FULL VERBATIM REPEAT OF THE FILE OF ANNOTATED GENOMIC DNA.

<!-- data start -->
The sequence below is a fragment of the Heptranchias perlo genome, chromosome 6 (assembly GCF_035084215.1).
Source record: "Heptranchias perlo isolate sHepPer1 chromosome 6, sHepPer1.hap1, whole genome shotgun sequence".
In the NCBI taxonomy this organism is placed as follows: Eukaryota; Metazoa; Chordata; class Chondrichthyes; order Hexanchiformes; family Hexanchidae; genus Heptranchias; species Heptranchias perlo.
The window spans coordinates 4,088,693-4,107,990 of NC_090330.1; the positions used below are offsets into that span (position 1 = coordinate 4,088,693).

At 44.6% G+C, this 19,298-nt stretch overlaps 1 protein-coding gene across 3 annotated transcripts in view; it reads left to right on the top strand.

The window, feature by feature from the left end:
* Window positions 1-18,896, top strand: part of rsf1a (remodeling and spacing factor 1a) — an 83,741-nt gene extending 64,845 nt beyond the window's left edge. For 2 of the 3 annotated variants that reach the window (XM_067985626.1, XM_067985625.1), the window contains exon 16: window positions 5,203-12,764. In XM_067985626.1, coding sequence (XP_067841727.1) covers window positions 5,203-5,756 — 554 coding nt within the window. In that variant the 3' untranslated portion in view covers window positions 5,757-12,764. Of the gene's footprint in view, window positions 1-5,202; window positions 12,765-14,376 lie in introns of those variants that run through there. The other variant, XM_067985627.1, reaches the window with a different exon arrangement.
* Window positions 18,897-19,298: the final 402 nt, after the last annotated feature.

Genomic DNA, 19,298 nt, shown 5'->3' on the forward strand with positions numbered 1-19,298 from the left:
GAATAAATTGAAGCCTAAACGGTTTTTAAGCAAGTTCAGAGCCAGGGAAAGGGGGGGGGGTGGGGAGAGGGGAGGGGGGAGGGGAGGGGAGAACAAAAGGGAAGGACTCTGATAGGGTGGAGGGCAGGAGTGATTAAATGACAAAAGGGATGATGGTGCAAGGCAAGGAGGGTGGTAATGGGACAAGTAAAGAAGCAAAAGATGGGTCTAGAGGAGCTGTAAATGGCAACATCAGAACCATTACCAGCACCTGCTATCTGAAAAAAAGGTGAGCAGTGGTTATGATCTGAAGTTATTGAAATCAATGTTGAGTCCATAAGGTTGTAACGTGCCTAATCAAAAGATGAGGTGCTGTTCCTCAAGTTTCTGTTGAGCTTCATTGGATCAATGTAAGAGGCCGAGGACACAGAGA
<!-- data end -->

The sequence below is a fragment of the Heptranchias perlo genome, chromosome 6 (assembly GCF_035084215.1).
Source record: "Heptranchias perlo isolate sHepPer1 chromosome 6, sHepPer1.hap1, whole genome shotgun sequence".
In the NCBI taxonomy this organism is placed as follows: Eukaryota; Metazoa; Chordata; class Chondrichthyes; order Hexanchiformes; family Hexanchidae; genus Heptranchias; species Heptranchias perlo.
The window spans coordinates 4,088,693-4,107,990 of NC_090330.1; the positions used below are offsets into that span (position 1 = coordinate 4,088,693).

At 44.6% G+C, this 19,298-nt stretch overlaps 1 protein-coding gene across 3 annotated transcripts in view; it reads left to right on the top strand.

The window, feature by feature from the left end:
* Window positions 1-18,896, top strand: part of rsf1a (remodeling and spacing factor 1a) — an 83,741-nt gene extending 64,845 nt beyond the window's left edge. For 2 of the 3 annotated variants that reach the window (XM_067985626.1, XM_067985625.1), the window contains exon 16: window positions 5,203-12,764. In XM_067985626.1, coding sequence (XP_067841727.1) covers window positions 5,203-5,756 — 554 coding nt within the window. In that variant the 3' untranslated portion in view covers window positions 5,757-12,764. Of the gene's footprint in view, window positions 1-5,202; window positions 12,765-14,376 lie in introns of those variants that run through there. The other variant, XM_067985627.1, reaches the window with a different exon arrangement.
* Window positions 18,897-19,298: the final 402 nt, after the last annotated feature.

Genomic DNA, 19,298 nt, shown 5'->3' on the forward strand with positions numbered 1-19,298 from the left:
GAATAAATTGAAGCCTAAACGGTTTTTAAGCAAGTTCAGAGCCAGGGAAAGGGGGGGGGGTGGGGAGAGGGGAGGGGGGAGGGGAGGGGAGAACAAAAGGGAAGGACTCTGATAGGGTGGAGGGCAGGAGTGATTAAATGACAAAAGGGATGATGGTGCAAGGCAAGGAGGGTGGTAATGGGACAAGTAAAGAAGCAAAAGATGGGTCTAGAGGAGCTGTAAATGGCAACATCAGAACCATTACCAGCACCTGCTATCTGAAAAAAAGGTGAGCAGTGGTTATGATCTGAAGTTATTGAAATCAATGTTGAGTCCATAAGGTTGTAACGTGCCTAATCAAAAGATGAGGTGCTGTTCCTCAAGTTTCTGTTGAGCTTCATTGGATCAATGTAAGAGGCCGAGGACACAGAGA